Cornell University

Cornell University
Weill Medical College

Cornell Institute for Reproductive Medicine

Center for Male Reproductive Medicine and Microsurgery

"State-of-the-Art Compassionate Care for the Infertile Couple"


What is Priapism?

Priapism is defined as a prolonged erection developing in the absence of sexual stimulation and unrelieved by ejaculation. The duration of the erection considered to represent priapism is generally over 4-6 hours. The condition obtains its name from the Greek god of fertility and lust Priapus.

Venocclusive Priapism and Arterial Priapism

Priapism can be classified into 2 main types; venocclusive (synonymous with ischemic, low-flow) and arterial (high-flow, non-ischemic). Proper categorization is essential, as the management of the 2 conditions is very different particularly as venocclusive is a urologic emergency while arterial is not.

Venocclusive priapism results from failure of blood to drain from the erectile bodies due to prolonged blockage of the draining veins. Venocclusive priapism may result from paralysis (prolonged relaxation) of the erectile smooth muscle (generally due to drugs or toxins) or from sludging of blood (due to blood disorders) with subsequent prevention of venous drainage. Arterial priapism results from unregulated inflow of arterial blood into the erectile bodies (corpora cavernosa) secondary to a joining (fistula) between the main erection (cavernous) artery and the erectile body itself. This generally results from trauma to the perineum or penis.

The potential causes of venocclusive priapism include: penile injection therapy (used by men for erectile dysfunction), medications (including drugs for depression, psychiatric conditions, certain blood pressure medications, cocaine), toxins (spider venom, rabies), intravenous nutrition (called TPN) and blood disorders (including sickle cell disease, thallasemia, leukemia and multiple myeloma). Sickle cell disease is the commonest cause of priapism in the pediatric and adolescent populations. There are a group of men with venocclusive priapism who have no obvious causes and by definition have idiopathic priapism. This latter condition is often a recurrent problem. Any form of trauma (blunt or penetrating) to the penis or perineum may cause arterial priapism, the most common forms of trauma being bicycling injuries and direct kicks to the area such as those that occur during the practice of martial arts.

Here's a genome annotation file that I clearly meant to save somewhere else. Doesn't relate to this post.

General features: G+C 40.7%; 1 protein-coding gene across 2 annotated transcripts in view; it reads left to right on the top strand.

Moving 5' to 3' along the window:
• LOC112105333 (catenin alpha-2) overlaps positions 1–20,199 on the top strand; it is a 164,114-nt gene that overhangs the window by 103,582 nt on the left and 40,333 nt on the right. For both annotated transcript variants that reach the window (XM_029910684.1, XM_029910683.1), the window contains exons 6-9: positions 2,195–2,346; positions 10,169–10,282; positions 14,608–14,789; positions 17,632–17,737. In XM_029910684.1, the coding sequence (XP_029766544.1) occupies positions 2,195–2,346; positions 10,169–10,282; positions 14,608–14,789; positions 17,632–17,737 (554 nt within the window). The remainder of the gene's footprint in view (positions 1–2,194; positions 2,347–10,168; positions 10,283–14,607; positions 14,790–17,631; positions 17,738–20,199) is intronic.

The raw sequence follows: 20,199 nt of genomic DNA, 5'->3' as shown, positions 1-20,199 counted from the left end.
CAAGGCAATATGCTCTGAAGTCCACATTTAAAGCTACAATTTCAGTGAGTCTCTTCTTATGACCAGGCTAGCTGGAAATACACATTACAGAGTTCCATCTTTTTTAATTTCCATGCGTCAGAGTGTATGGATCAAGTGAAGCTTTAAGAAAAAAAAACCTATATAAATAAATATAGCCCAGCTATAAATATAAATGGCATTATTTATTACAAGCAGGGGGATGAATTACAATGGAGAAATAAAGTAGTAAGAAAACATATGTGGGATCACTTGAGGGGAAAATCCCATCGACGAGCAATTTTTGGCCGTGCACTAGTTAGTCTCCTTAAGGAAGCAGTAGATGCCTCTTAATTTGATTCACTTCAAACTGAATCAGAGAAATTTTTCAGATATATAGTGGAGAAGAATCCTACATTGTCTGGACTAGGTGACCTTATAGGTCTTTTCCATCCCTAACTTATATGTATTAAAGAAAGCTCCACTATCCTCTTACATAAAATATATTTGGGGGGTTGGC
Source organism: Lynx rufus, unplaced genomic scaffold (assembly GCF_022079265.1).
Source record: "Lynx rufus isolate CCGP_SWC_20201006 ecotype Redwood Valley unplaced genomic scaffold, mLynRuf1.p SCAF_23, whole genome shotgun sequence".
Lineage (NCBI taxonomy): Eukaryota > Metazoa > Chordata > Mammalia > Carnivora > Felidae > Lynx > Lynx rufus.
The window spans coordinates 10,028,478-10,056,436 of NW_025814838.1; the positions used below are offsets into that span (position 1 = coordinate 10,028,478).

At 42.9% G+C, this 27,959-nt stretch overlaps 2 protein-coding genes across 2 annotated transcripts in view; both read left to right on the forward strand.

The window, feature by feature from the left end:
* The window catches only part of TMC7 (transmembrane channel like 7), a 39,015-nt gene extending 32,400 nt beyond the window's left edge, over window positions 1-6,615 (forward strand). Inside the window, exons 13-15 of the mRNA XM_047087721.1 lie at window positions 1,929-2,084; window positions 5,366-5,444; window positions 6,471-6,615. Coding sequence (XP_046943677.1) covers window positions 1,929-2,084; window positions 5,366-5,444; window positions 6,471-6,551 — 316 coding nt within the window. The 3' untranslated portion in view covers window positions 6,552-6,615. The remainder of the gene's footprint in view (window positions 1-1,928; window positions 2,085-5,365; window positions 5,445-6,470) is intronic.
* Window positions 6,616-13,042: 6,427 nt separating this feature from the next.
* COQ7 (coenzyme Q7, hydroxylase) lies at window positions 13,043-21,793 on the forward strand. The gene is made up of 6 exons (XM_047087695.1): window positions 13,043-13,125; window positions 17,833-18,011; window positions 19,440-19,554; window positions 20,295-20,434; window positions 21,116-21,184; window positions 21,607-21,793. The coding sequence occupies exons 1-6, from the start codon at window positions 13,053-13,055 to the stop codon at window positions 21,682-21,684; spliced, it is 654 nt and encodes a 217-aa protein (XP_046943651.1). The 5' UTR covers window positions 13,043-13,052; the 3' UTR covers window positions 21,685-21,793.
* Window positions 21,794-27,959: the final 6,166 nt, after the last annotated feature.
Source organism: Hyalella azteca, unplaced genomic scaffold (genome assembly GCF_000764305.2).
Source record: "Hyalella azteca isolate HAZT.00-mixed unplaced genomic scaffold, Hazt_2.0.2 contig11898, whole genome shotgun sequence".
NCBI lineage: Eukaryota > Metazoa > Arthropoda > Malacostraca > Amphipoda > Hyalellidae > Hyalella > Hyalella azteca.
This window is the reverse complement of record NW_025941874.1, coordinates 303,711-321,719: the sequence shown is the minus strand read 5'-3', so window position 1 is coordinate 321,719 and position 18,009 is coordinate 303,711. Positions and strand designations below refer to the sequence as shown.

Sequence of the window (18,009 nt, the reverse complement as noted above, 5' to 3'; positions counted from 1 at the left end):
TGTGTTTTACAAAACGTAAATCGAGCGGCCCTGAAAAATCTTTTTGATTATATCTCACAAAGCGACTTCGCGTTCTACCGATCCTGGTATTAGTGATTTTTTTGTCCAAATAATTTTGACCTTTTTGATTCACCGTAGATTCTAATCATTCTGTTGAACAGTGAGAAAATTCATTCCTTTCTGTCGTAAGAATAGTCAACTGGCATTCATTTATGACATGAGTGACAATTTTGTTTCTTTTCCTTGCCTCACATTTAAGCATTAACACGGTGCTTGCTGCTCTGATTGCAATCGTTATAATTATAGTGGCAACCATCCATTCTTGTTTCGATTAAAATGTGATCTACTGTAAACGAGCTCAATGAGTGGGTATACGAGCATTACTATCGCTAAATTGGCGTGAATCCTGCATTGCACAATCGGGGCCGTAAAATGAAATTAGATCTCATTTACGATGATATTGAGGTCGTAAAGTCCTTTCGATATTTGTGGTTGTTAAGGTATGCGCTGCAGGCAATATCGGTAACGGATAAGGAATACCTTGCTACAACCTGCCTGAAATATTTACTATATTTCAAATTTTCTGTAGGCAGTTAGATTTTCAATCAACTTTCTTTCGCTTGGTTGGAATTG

The patient with venocclusive priapism typically complains of a painful erection, which is fully rigid. Men with arterial priapism have an erection that is usually less than fully rigid and painless. The latter patients routinely give a history of some form of penile or perineal trauma. Upon presentation to the emergency department, patients will usually need to undergo drainage of blood from their penis and blood-work. The administration of a medication will result in resolution of the problem in the majority of cases. However, there are cases that will require a surgical procedure to reverse the prolonged erection. Any patient who complains of a prolonged erection (greater than 2 hours) should seek expert urologic consultation. Erections lasting longer than 4-6 hours are associated with permanent erection problems. It has been estimated that priapism of 24 hours duration is associated with an approximately 50% incidence of permanent erectile dysfunction. When such a patient presents to their internistsís/family physicianís office or the emergency department, a urologist should be notified immediately and urgent steps should be taken to classify the type of priapism and emergency treatment initiated.

Clinical Evaluation at Cornell

The Sexual Medicine Program in the Department Of Urology of Weill Medical College Of Cornell University at The New York Presbyterian Hospital under the direction of Dr. John Mulhall has extensive experience in the diagnosis and management of this condition.

Suggested Reading

1 Bastuba MD et al: Arterial priapism: diagnosis, treatment and long-term follow-up. Journal of Urology, 151:1231-1237, 1994
2 Banos JE et al: Drug-induced priapism: etiology, incidence and treatment. Medical Toxicology, 4: 46, 1989
3 Stackl W et al.: Priapism. In Clinical Urology. Krane RJ et al (Eds) Philadelphia: JB Lippincott, 1245-1258, 1994
4 Adogu AA: Stuttering priapism in sickle cell disease. British Journal of Urology, 67: 105-106, 1991
5 Lee M et al: Chart for preparation of dilutions of alpha-adrenergic agonists for use in the treatment of priapism. Journal of Urology, 153: 1182-1183, 1995
6 Stothers L et al: Priapism in the newborn. Canadian Journal of Surgery, 35: 325-326, 1992
7 Fowler J: Priapism associated with sickle cell hemoglobinopathies: prevalence, natural history and sequelae. Journal of Urology, 145: 65, 1991
8 Mulhall JP et al. Emergency management of priapism. Academic Emergency Medicine. 3(8):810, 1996
9 Mulhall, J.P. In Contemporary Diagnosis And Management Of Urologic Emergencies. JP Mulhall (Ed), AMM Handbooks, Philadelphia, 2001.

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